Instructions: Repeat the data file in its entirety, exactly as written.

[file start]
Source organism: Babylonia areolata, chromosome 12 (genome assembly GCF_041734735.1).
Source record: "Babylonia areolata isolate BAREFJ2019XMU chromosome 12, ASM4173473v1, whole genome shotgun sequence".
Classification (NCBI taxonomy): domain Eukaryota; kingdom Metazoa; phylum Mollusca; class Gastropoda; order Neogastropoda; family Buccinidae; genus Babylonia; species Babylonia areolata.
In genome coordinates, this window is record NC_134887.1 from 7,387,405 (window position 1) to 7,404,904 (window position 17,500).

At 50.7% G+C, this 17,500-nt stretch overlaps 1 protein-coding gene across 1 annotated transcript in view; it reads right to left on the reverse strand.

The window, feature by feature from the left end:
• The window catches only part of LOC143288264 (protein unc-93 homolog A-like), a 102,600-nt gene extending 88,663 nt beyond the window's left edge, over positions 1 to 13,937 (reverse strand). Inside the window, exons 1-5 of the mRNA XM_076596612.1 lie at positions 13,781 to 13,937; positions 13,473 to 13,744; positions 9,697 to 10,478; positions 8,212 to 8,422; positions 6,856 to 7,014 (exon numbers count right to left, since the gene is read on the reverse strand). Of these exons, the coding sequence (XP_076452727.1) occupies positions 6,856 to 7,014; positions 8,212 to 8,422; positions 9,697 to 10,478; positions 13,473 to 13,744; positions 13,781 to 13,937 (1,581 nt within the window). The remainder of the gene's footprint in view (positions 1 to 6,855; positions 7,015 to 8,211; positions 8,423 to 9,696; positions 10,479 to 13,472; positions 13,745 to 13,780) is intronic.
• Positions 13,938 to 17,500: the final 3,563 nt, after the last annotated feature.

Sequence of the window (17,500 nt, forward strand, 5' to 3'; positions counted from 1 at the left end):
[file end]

Source organism: Babylonia areolata, chromosome 12 (genome assembly GCF_041734735.1).
Source record: "Babylonia areolata isolate BAREFJ2019XMU chromosome 12, ASM4173473v1, whole genome shotgun sequence".
Classification (NCBI taxonomy): domain Eukaryota; kingdom Metazoa; phylum Mollusca; class Gastropoda; order Neogastropoda; family Buccinidae; genus Babylonia; species Babylonia areolata.
In genome coordinates, this window is record NC_134887.1 from 7,387,405 (window position 1) to 7,404,904 (window position 17,500).

At 50.7% G+C, this 17,500-nt stretch overlaps 1 protein-coding gene across 1 annotated transcript in view; it reads right to left on the reverse strand.

The window, feature by feature from the left end:
• The window catches only part of LOC143288264 (protein unc-93 homolog A-like), a 102,600-nt gene extending 88,663 nt beyond the window's left edge, over positions 1 to 13,937 (reverse strand). Inside the window, exons 1-5 of the mRNA XM_076596612.1 lie at positions 13,781 to 13,937; positions 13,473 to 13,744; positions 9,697 to 10,478; positions 8,212 to 8,422; positions 6,856 to 7,014 (exon numbers count right to left, since the gene is read on the reverse strand). Of these exons, the coding sequence (XP_076452727.1) occupies positions 6,856 to 7,014; positions 8,212 to 8,422; positions 9,697 to 10,478; positions 13,473 to 13,744; positions 13,781 to 13,937 (1,581 nt within the window). The remainder of the gene's footprint in view (positions 1 to 6,855; positions 7,015 to 8,211; positions 8,423 to 9,696; positions 10,479 to 13,472; positions 13,745 to 13,780) is intronic.
• Positions 13,938 to 17,500: the final 3,563 nt, after the last annotated feature.

Sequence of the window (17,500 nt, forward strand, 5' to 3'; positions counted from 1 at the left end):